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Warhammer 40,000: Inquisitor - Martyr Impression - E3


Warhammer 40K: Inquisitor - Martyr

Given the recent proliferation of 40K titles over that past few years, it is a bit odd that an RPG take on the series has yet to be produced. NeocoreGames' Warhammer 40,000: Inquisitor - Martyr is looking to fix that, giving us an action RPG set in the grim universe. This is a rather fitting genre for the game, given the 40K universes' tendency towards extreme and explicit violence, though the demo NeocoreGames brought to E3 still shows there is a bit of a way to go before the game is fully there yet.

Taking place on the edge of Imperium space known as the Caligari Sector, Inquisitor - Martyr puts the player in control of an Inquisitor, a secret agent of the Emperor. The pre-built character I had for the demo was about as far from a secret agent as one could imagine, though he fit the universe well. He was slow and sluggish, wielding both a sword, a repeating railgun, and some plasma grenades. Combat was stock but functional with different attacks assigned to each mouse button and four keys. The mission given was to kill a Hellbrute and any other Chaos forces that happened to be in the way.

The demo's map was a linear corridor leading to a circular room followed by another corridor to another circular room. The final game will have randomized dungeons with certain static setpieces scattered throughout, but for the demo it was entirely linear. This, combined with the game's pre-alpha state, led to boredom setting in about halfway through the first circular room. For starters, the demo featured no inventory or loot system, deflating any sort of excitement one is supposed to derive from a game like this. Neocore said this was due to having to narrow down the visual range of armors to fit the desires of Warhammer 40,000 parent company Games Workshop. It was about halfway through the umpteenth mindless killing of a Chaos drone that I noticed a small button on the lower left corner of the UI that switched up the equipped weapons, trading the sword and gun for a dedicate plasma rifle complete with a new set of abilities. This alleviated the tedium a bit, but without the draw of ever-dropping loot or levelling up to unlock a new skill, the game still held little appeal, even as I killed Hellbrute and the demo ended.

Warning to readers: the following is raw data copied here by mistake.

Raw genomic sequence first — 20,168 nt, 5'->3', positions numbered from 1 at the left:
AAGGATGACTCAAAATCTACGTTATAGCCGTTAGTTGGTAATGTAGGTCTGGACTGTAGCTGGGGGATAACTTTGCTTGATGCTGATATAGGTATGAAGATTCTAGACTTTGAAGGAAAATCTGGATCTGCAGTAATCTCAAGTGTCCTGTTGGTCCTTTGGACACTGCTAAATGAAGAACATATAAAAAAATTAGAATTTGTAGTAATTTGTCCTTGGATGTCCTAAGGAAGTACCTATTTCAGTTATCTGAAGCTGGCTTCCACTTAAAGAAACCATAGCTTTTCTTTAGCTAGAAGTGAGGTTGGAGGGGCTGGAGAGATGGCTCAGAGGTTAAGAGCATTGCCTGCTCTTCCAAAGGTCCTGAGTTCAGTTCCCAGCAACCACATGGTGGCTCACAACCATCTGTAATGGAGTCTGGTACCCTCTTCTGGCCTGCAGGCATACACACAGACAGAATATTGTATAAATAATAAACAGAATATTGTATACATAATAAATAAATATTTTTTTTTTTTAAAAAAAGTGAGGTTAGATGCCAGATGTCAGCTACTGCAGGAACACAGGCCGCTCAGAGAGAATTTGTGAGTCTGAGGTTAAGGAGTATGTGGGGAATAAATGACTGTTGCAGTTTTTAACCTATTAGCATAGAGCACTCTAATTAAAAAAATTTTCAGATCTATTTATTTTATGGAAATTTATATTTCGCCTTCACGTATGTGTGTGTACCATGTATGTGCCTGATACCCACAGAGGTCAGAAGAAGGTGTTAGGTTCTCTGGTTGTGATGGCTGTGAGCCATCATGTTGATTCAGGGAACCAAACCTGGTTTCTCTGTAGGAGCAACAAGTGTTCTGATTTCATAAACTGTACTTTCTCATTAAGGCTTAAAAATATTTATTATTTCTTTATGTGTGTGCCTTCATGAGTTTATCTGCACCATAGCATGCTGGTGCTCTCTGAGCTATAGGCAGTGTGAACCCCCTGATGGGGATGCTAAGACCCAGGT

Actually, that may not be entirely fair. There was one interesting aspect of the game that was present for the demo: level destruction. One thing that seperates Inquisitor - Martyr from other action RPGs is that the enemies are designed to utilize cover rather than simply mob the player. However, most practical uses of cover, from industrial pipes to ceiling-high columns, can be completely destroyed. In fact, its almost assured that's exactly what will happen. Having the option to blast through cover adds a unique layer to the game's combat normally missing from mindless action RPGs. It doesn't hurt that visually the destruction looked pretty good and was on full display after every stray shot or grenade toss. It's unfortunate that the demo made it impossible to die, as it may have forced me to utilize cover better myself. Normally, healing is done through an cooldown-limited blood infusion, but was unnecessary in this demo as upon death the character simply got right back up to keep fighting.

NeocoreGames also had a hands off portion where they were able to discuss more of the game itself, including showing off another character class. This character was a female assassin who utilized a sniper rifle and dual blades. Her playstyle seemed much faster and a lot more interesting than the character I had played with, so the combat doesn't seem relegated to the slow and weighty. The game will also feature an open-world sandbox, along with the ability to construct Inquisitorial Fortresses, which will serve as a home base for players. This will also play into the game's indirect multiplayer component, where Inquisitorial Fortresses will be able to be attacked and the owners robbed of any loot stored there. The multiplayer also adds a persistant world, where certain live events will add battles and missions where players can choose who to aid and help decide the outcome of the battles. This will further shape the galaxy in favor of certain factions over others.

What NeocoreGames brought to E3 is a clearly unfinished game but one not without potential. The gameplay on its own was unable to carry it far and the lack of any RPG elements present gave the demo a certain level of interaction to make this game engaging, though further developments of these systems should rectify that. As is, the demo seemed only useful in showing the potential of the destructible environments, which, while pretty, doesn't help to give a full impression of the game. Warhammer 40,000: Inquisitor - Martyr will arrive on PC in 2017 with the PlayStation 4 and Xbox One versions to follow after.

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